Therapeutic colouring and other strategies for promoting OH&S


I have been working at the BC Cancer Agency as a Cytotechnologist for 10 years and in that time, I’ve learned about the union and what opportunities are available to its members. I first became a steward in 2013 and then later trained to be an Occupational Health and Safety Steward. Since then, I have been an active member of our JOHSC, advocating for and providing information and resources to my colleagues on matters of health and safety.


As cytotechnologists, my co-workers and I do a lot of our work sitting down at our work stations. Among us, there were regular, informal conversations about general aches and pains. About two years ago, ergonomics arose as a safety issue.

I’m an active member of our Joint Occupational Health and Safety Committee (JOHSC), which meets every month to discuss and tend to workplace safety concerns, and do monthly safety inspections. The committee represents different departments on multiple floors. Ergonomics became a priority for our JOHSC.

We performed ergonomic assessments for the entire lab. We wanted to see if people were sitting with proper posture. We made sure our desks and chairs were adequate, and that everyone was taking breaks and moving around periodically. Studies have shown that static posture is very unhealthy, and over time can cause deleterious effects.

Stemming from this, a number of people had their works areas professionally adjusted. New chairs were purchased in some cases, and ergonomic support equipment was made available if needed.

From physical to psychological health

Recently, mental health has become a hot-button topic. Psychological health and safety is becoming an increasingly important priority for both employees and employers, particularly with the development of the CSA standard for P\psychological health and safety in the workplace.

And in 2012, the province passed Bill 14, the Workers Compensation Amendment Act, which established a “mental disorder” – in effect, psychological injury – as compensable by the Workers’ Compensation Board (WCB). The act establishes particular parameters for claims of this nature: they must be the result of a traumatic event(s) taking place over the course of employment or caused by workplace stressor or stressors, and the injury must be diagnosed according to the provisions outlined in the act.

The act excludes injuries resulting from decisions made by the employer pertaining to the employer’s work. It does, however, consider workplace bullying and harassment as potential grounds for injury. The amendment to the act served as a salient reminder to the importance of good workplace mental health.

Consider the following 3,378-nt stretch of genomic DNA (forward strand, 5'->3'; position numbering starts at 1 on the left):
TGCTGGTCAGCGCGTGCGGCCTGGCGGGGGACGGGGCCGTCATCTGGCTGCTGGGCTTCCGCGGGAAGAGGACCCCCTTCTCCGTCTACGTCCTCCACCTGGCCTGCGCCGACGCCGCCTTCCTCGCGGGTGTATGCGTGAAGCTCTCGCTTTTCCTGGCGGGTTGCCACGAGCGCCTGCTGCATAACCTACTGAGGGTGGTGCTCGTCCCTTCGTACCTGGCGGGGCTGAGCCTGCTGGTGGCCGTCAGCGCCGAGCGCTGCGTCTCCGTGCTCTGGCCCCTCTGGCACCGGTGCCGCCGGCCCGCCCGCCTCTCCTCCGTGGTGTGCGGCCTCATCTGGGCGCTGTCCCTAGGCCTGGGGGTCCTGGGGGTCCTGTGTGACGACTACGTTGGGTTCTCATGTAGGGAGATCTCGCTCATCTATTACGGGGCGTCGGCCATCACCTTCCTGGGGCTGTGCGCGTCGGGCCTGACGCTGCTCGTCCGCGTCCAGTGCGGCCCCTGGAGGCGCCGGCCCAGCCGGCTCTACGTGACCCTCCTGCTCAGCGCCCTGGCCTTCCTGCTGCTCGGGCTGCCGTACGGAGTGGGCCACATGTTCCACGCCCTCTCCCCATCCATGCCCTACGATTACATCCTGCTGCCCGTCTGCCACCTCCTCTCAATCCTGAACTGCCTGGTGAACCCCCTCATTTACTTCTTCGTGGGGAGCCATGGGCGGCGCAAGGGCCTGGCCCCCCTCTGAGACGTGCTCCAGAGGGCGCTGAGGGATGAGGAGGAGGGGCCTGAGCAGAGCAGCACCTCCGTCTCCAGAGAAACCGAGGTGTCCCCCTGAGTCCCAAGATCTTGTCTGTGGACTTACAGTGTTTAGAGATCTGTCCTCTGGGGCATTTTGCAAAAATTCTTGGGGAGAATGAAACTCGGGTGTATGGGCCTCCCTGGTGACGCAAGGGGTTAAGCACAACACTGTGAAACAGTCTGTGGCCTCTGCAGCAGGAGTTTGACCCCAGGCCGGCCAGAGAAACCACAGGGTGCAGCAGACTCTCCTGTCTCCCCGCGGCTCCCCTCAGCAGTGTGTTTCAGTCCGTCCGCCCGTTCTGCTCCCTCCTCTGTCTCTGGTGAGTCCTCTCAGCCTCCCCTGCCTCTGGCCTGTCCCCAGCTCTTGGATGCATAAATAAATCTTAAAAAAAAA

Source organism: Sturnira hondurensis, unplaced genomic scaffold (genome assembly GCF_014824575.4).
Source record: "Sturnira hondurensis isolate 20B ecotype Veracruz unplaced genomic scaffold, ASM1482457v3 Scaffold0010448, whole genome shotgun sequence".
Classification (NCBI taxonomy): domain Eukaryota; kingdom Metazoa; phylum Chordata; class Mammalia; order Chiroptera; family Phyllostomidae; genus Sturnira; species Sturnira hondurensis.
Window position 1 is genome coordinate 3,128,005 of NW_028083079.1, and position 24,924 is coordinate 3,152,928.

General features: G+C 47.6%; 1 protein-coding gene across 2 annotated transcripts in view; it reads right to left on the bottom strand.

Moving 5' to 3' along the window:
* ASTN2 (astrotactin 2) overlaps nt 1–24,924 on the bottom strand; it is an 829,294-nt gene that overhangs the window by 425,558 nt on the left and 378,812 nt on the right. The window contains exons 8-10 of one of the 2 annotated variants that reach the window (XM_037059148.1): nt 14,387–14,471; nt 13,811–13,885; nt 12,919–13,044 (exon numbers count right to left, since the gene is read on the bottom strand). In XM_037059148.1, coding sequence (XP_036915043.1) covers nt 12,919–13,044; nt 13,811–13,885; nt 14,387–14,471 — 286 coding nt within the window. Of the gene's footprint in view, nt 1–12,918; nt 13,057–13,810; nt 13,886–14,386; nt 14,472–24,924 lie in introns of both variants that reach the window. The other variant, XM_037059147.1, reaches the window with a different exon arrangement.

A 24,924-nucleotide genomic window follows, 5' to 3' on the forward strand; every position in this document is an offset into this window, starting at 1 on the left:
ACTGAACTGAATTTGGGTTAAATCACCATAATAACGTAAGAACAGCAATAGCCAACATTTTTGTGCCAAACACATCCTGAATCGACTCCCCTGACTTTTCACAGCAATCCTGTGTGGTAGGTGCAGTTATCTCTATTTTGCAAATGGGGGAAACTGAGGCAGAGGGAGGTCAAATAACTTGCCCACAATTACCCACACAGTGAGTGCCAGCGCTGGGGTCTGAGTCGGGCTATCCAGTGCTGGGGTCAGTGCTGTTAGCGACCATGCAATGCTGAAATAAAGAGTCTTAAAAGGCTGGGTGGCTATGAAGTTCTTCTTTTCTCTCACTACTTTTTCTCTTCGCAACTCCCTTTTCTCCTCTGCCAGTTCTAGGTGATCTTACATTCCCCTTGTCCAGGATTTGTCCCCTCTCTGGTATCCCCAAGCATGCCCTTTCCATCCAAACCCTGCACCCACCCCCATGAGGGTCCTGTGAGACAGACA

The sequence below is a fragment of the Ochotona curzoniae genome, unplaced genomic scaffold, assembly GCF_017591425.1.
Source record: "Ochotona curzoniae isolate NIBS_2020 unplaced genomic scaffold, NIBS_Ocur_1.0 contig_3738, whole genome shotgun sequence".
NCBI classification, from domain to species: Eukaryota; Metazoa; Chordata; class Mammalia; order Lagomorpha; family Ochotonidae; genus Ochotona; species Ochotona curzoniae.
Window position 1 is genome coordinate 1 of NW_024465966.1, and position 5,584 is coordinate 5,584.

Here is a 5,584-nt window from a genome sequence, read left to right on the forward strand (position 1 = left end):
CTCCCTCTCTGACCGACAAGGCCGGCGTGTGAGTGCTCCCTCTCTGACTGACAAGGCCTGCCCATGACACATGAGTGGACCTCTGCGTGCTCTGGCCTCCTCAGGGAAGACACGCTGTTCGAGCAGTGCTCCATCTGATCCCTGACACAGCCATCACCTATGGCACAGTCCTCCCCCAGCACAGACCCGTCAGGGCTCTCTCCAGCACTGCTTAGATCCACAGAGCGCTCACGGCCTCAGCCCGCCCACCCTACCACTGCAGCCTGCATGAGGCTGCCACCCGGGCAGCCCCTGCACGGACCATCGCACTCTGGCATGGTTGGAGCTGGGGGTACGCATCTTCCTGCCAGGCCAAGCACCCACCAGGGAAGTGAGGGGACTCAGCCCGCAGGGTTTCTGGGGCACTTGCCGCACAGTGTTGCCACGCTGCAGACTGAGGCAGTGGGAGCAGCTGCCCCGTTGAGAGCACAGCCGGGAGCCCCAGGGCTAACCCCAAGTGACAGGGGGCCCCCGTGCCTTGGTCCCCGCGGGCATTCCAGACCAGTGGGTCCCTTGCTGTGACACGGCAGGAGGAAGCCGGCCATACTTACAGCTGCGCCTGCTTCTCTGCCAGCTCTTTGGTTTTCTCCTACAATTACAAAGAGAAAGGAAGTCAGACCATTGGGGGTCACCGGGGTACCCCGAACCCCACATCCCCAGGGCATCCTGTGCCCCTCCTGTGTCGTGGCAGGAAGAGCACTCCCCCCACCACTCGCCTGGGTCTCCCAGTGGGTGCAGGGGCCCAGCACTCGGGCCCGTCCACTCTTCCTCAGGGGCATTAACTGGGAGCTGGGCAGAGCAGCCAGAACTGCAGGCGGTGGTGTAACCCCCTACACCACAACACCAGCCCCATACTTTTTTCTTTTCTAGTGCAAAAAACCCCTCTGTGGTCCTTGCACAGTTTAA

Psychological health and safety has become a particular interest of mine.

Psychological health impacts our ability to think, feel, and behave in a manner that allows us to function in our work environments, our personal lives, and society at large.

I have been introducing this concept to my colleagues, as well as to my managers. With so many variables that can affect an individual’s baseline behaviour, it can be hard to strike a balance between work and home demands. Sometimes stepping back for a moment can help, but sometimes more supports are needed.

We have been trying to get the conversation started to break the stigma that surrounds mental health issues. My latest effort was the Bell’s Let’s Talk campaign.

I set out literature about mental health and put out colouring pages in the break room, so people could really take a break when they are in that space. It’s been said that colouring has therapeutic qualities, and it’s true - I’ve tried it and it works. There was tremendous positive feedback from this initiative, and I plan to add more activities to our break room, including puzzles and games.

In the coming months, our JOHSC will be hosting an open house for our building. We will take this opportunity to let people know about what we do (e.g. safety programs, fire safety, earthquake information), as well as providing information about mental health resources.

Personally, this has been a really rewarding experience and has allowed me to continue learning and in a strange sense I feel that I am a very, very tiny cog in a giant machine. I am grateful to be able to do my part.

This article is featured in the March 2019 issue of The ReportClick here to view the full issue.